About 168,000 people in Pennsylvania and Maryland are still without electricity, three long days and nights after an ice storm downed countless trees and power lines. That number is down from the 715,000 that were without power at the height of the storm.
The local utility insists that they can have most of the power restored today, but for some residents in the hard hit areas, they could be without power until early next week.
Three thousand utility workers from as far away as Arkansas have come into the area to try to get Pennsylvania back on line. This week's ice storm toppled trees and power lines, leaving a quarter of a million people in the dark, which is the most since Hurricane Sandy.
Bill Mangan is losing money each day his restaurant remains closed. He estimates the outages have cost him tens of thousands of dollars in losses so far.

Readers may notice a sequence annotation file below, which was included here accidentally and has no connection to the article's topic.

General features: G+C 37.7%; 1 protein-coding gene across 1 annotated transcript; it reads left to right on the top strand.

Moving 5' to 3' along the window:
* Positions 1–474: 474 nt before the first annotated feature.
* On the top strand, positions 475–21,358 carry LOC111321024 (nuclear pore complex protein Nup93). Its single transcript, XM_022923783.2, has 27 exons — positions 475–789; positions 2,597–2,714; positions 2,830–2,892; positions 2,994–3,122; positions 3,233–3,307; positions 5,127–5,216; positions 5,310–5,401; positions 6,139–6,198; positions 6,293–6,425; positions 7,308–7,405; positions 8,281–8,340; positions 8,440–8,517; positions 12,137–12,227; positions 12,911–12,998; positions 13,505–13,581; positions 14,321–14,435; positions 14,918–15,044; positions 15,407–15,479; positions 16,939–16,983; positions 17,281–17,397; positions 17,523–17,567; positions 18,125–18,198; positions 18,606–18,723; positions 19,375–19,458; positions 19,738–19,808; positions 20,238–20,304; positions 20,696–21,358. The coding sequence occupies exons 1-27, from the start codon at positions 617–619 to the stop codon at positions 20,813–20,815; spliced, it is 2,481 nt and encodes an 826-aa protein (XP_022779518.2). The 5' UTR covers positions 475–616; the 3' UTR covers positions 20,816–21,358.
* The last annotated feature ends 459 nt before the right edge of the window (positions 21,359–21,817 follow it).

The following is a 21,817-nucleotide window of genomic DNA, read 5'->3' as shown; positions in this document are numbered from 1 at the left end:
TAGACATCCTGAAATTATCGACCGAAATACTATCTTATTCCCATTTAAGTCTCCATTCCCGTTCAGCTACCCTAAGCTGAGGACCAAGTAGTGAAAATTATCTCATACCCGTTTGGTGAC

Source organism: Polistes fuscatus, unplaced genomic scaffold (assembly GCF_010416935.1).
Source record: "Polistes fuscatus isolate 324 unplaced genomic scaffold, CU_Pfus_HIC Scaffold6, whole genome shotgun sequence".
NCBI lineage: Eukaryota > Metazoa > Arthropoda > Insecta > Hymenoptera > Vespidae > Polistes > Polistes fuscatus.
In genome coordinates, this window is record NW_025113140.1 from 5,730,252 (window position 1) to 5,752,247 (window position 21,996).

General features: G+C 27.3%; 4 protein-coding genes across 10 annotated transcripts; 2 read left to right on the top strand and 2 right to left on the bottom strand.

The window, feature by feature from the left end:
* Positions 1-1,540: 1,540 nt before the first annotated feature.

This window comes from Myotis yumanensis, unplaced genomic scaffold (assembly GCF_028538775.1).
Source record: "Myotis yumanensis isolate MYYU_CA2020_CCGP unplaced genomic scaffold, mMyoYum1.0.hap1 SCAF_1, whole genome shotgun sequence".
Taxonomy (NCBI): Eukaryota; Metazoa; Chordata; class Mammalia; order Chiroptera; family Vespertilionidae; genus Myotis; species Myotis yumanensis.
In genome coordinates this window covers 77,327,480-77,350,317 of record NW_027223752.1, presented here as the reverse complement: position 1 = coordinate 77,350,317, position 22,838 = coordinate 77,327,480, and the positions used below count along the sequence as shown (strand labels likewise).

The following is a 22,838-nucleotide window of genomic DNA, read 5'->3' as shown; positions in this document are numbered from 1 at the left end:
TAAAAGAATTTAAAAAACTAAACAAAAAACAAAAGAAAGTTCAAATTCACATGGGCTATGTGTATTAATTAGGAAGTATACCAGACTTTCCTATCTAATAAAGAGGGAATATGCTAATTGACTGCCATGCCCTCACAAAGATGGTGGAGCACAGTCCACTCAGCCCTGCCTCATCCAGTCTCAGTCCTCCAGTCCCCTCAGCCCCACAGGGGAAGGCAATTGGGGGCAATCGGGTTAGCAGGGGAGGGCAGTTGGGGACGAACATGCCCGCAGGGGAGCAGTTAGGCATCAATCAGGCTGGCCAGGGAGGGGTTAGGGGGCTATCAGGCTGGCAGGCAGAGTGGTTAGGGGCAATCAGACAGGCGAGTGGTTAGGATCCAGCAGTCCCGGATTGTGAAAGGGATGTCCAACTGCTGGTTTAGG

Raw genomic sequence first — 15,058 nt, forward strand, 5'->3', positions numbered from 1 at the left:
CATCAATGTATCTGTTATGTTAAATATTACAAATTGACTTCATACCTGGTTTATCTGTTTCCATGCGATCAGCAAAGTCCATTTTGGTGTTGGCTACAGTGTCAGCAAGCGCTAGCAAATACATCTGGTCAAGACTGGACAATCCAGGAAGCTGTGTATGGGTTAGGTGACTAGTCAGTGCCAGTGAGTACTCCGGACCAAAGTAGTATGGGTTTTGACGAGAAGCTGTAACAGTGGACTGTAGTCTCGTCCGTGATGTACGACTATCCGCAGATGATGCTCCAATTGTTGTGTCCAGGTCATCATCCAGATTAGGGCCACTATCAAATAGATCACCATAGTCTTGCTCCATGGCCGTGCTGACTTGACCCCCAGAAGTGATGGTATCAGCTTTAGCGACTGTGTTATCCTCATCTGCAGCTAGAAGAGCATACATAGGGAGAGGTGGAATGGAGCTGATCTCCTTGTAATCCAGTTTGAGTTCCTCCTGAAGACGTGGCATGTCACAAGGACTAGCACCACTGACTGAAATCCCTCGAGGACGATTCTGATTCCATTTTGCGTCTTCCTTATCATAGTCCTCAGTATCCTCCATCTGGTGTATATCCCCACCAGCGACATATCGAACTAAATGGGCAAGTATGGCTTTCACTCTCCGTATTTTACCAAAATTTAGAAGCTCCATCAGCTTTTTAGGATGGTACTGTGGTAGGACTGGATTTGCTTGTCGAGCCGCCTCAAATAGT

“We’ve had power outages due to thunderstorms, even local
construction, but nothing lasting, going on three days now,” he said.
Elsewhere, this winter's brutal back-to-back punches are causing other problems. Propane gas shortages in the Midwest, depleted supplies of salt and sand in the South and in the Northeast, there are thousands of potholes - New York City has filled 65,000 this winter.
In nearby Hoboken, N. J., city supervisor Wally Wolfe's road crews are racing to fill more that 100 potholes each day. He told CBS News’ Terrell Brown that their fixes are only short-term.
“This is a temporary patch that will last a couple weeks
and we'll be back out again,” said Wolfe.
However, in order to fix the potholes it has to be warm outside and there is still more cold weather and snow in the forecast.
To see Terrell Brown’s full report, watch the video in the player above